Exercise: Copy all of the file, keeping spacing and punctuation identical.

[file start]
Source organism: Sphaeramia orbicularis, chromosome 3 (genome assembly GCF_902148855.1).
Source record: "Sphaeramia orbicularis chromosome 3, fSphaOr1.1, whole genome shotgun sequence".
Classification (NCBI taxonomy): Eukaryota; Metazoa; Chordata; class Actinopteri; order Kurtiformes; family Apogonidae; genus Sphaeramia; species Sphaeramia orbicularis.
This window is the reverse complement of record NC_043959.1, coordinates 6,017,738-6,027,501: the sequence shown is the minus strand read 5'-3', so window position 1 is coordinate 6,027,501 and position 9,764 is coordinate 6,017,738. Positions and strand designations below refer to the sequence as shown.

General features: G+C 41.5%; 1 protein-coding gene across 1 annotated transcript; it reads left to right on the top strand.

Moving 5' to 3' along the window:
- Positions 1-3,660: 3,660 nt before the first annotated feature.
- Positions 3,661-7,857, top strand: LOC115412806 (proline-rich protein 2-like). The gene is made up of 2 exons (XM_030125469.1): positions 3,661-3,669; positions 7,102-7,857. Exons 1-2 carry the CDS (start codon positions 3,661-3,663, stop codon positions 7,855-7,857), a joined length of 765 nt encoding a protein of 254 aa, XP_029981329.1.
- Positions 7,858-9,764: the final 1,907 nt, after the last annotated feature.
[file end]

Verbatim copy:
Source organism: Sphaeramia orbicularis, chromosome 3 (genome assembly GCF_902148855.1).
Source record: "Sphaeramia orbicularis chromosome 3, fSphaOr1.1, whole genome shotgun sequence".
Classification (NCBI taxonomy): Eukaryota; Metazoa; Chordata; class Actinopteri; order Kurtiformes; family Apogonidae; genus Sphaeramia; species Sphaeramia orbicularis.
This window is the reverse complement of record NC_043959.1, coordinates 6,017,738-6,027,501: the sequence shown is the minus strand read 5'-3', so window position 1 is coordinate 6,027,501 and position 9,764 is coordinate 6,017,738. Positions and strand designations below refer to the sequence as shown.

General features: G+C 41.5%; 1 protein-coding gene across 1 annotated transcript; it reads left to right on the top strand.

Moving 5' to 3' along the window:
- Positions 1-3,660: 3,660 nt before the first annotated feature.
- Positions 3,661-7,857, top strand: LOC115412806 (proline-rich protein 2-like). The gene is made up of 2 exons (XM_030125469.1): positions 3,661-3,669; positions 7,102-7,857. Exons 1-2 carry the CDS (start codon positions 3,661-3,663, stop codon positions 7,855-7,857), a joined length of 765 nt encoding a protein of 254 aa, XP_029981329.1.
- Positions 7,858-9,764: the final 1,907 nt, after the last annotated feature.